CSC153, Class 20: More Algorithm Analysis
Overview:
* Review: Big-O Notation
* Doing Big-O Analysis
* Dominant terms and other relationships
* Some recurrence relations
* Experimental analysis
Notes:
* Exam 1 due.
* Homework 2 ready. Two fun Web services.
Use higher-order stuff.
* I'll be gone this weekend. I'll try to answer any email.
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Does anyone remember what Big-O analysis is?
* A way to examine how many steps a program takes.
+ Approximates
+ As a function
+ Giving an upper bound
+ Ignores constant multipliers
* Formal definition
f(n) is in O(g(n)) if and only if
there exist n0, d > 0
such that
for all n > n0 |f(n)| <= d*g(n)
How do we do Big O analysis?
+ Count each "basic" operation as one step.
+ Repetition of a series of steps
- Count the cost of the series of steps
- Count the number of repetitions
- Multiply
+ Choice between multiple cases
- Count each case
- Take the longest
+ Procedure/subroutine call
- Number of steps in the subroutine
How long does the Mathematical exponentiation algorithm take?
* It depends on how long the functions it depends on take
Some analyses the formal steps help with
Suppose f(n) is in O(g(n)) and h(n) is in O(k(n))
What bound can we give for f(n)+h(n)?
+ Context:
I've bounded the first half of my algorithm
I've bounded the second half of my algorithm
I do the two halves in sequence
What's the bound?
O(g(n)+k(n))
Proof:
f(n) is in O(g(n)) implies
there exist n00, d0 > 0
such that
for all n > n00 |f(n)| <= d0*g(n)
h(n) is in O(k(n)) implies
there exist n01, d1 > 0
such that
for all n > n01 |h(n)| <= d1*k(n)
Detour:
How do we show that (f(n)+h(n)) is in O(g(n)+k(n))
find n0, d > 0
such that
for all n > n0 |f(n)+h(n)| <= d*(g(n)+h(n))
n0 = max(n00,n01)
d = max(d0,d1)
|f(n)+h(n)| <= |f(n)| + |h(n)|
<= d0*g(n) + d1*k(n) // For n > n0
<= d*g(n) + d*k(n)
<= d*(g(n)+k(n))
Quod.Erat.Demonstratum.
+-+
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+-+
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f(n) is in O(g(n)) h(n) is in O(k(n))
f(n)*h(n) is in O(g(n)*h(n))
* Bounding loops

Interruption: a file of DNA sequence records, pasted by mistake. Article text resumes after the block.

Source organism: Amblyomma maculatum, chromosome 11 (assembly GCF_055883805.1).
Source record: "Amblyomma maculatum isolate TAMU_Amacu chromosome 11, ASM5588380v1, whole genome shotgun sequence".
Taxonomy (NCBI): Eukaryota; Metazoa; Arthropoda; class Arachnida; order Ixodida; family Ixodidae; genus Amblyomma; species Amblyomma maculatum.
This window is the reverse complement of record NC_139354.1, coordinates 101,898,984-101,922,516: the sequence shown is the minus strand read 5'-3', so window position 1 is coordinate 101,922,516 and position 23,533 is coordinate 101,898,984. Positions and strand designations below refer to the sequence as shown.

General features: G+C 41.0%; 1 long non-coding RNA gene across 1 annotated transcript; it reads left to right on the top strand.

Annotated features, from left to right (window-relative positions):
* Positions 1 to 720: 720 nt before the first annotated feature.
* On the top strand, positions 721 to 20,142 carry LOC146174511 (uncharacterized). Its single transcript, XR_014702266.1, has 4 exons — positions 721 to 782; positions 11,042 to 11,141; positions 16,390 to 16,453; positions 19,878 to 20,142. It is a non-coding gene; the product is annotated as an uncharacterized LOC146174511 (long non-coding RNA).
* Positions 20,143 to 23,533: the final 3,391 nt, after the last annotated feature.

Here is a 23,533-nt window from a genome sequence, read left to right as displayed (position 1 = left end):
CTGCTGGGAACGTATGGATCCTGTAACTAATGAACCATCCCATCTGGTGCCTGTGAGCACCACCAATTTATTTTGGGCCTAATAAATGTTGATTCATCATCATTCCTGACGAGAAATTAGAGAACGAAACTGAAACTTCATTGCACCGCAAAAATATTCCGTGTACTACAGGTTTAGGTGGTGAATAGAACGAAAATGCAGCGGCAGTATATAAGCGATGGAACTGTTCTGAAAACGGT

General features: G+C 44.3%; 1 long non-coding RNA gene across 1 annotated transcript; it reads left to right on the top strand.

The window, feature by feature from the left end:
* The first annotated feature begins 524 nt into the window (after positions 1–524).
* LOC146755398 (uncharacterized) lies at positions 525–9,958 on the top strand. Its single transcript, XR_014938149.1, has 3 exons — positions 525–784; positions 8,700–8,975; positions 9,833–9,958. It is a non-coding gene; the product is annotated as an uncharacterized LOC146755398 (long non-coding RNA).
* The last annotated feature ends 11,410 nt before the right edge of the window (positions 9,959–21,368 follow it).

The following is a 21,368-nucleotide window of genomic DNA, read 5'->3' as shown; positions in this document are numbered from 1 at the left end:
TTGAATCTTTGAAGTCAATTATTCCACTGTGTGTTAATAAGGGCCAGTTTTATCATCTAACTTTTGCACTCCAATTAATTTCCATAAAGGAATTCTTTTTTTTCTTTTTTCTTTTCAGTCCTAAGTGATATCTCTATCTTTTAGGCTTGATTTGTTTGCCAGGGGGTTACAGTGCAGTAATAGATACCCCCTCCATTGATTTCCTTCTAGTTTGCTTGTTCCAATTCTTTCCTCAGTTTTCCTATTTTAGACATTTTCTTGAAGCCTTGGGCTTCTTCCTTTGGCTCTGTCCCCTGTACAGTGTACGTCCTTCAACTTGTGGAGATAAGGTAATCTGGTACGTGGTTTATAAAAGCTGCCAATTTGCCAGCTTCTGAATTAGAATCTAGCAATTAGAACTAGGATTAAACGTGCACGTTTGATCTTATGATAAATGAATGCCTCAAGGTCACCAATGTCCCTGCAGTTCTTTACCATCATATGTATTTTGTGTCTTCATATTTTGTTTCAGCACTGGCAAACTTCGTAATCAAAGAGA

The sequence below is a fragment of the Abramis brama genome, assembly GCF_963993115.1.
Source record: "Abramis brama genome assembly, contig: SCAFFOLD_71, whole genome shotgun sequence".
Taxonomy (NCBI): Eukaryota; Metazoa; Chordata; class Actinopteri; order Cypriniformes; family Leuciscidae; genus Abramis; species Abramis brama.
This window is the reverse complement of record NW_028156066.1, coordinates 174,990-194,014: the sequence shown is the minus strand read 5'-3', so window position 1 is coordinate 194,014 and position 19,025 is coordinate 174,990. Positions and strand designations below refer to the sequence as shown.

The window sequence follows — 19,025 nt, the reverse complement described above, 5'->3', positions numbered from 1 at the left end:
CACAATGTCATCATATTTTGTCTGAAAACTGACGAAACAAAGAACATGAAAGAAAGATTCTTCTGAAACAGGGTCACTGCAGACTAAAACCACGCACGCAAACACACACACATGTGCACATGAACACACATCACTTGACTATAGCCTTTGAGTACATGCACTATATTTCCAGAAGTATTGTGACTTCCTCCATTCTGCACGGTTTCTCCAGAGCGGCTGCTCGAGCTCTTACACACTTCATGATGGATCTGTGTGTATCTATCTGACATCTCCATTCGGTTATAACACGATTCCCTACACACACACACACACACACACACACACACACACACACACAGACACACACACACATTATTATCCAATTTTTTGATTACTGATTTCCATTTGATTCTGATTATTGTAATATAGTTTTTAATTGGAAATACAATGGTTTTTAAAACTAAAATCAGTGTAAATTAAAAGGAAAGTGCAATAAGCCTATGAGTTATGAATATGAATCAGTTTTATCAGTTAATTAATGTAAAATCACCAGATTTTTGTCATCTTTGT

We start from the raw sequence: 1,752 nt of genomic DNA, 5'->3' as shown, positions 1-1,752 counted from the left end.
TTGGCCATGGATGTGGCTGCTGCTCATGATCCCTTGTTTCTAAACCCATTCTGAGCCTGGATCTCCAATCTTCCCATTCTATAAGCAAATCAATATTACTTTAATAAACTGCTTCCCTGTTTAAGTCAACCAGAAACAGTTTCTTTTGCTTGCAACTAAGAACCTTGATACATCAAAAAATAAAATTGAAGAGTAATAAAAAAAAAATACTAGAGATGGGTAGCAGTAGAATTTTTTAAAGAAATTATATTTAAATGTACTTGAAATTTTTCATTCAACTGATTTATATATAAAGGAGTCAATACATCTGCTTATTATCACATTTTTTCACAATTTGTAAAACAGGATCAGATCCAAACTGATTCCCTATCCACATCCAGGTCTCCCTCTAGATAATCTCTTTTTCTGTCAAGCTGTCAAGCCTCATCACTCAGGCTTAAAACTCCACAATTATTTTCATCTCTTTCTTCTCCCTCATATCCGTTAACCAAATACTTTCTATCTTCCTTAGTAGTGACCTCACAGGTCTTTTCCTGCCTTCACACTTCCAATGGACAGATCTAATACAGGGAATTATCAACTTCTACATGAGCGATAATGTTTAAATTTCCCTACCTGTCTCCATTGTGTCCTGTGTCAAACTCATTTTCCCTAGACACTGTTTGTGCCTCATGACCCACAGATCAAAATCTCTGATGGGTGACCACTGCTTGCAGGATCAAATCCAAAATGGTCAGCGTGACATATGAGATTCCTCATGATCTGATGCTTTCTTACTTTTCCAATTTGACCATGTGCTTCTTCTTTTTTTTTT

f(n) is in O(g(n)), g(n) is in O(h(n))
f(n) relative to h(n)?
+ If I wrote, f <= g and g <= h, you'd conclude f <= h
+ Similar here: f(n) is in O(h(n))
f(n) is in O(k*g(n)) where k is a constant greater than 0
f(n) is in O(g(n))
Proof:
exist n0, dold s.t. f(n) <= dold*k*g(n) for all n > n0
[By definition of Big O
let dnew be dold*k
Now
f(n) <= dnew*g(n) = dold*k*g(n)
WE HAVE PROVEN THAT YOU CAN IGNORE CONSTANT MULTIPLIERS
f(n) is in O(g(n)+h(n)) and h(n) is in O(g(n))
g(n)+h(n) is in O(2*g(n))
f(n) is in O(g(n))
WHEN YOU HAVE O(TWO FUNCTIONS), YOU CAN THROW AWAY THE SMALLER
f(n) is O(n^2 + 432n)
f(n) is O(n^2)
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So how do we analyze recursive functions?
Let's analyze length
(define length (lst)
(if (null? lst) 0
(+ 1 (length (cdr lst)))))
When there's a test,
analyze both parts
add 1 to largest
computing 0 takes 1 step
computing (+ 1 (length (cdr lst))) takes
adding 1 takes one step
taking the cdr takes one step
computing (length ...) takes ??? steps
We have a recursive definition of the running time of
length
t(0) = 2
t(n) = 3 + t(n-1)
How Sam analyzes them when he forgets the details
Expand repeatedly until you see a pattern.
t(n) = 3 + t(n-1)
= 3 + 3 + t(n-2) = 2*3 + t(n-2)
= 2*3 + 3 + t(n-3) = 3*3 + t(n-3)
= 3*3 + 3 + t(n-4) = 4*3 + t(n-4)
= k*3 + t(n-k)
Eventually, n-k must be 0 (when n=k)
= n*3 + t(0) = n*3 + 2 is in O(n)
Suppose
t(0) = b
t(n) = c*t(n-1)
t(n) = c*t(n-1)
= c*c * t(n-2) = c^2 * t(n-2)
= c*c^2 * t(n-3) = c^3 * t(n-3)
t(n) = b*c^n = O(c^n) = O(2^n)
t(n) = c + 2*t(n-1)
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Suppose
t(0) = 0
t(n) = n + t(n-1)
n + n-1 + n-2 .... + 3 + 2 + 1 = n(n+1)/2 is in O(n^2)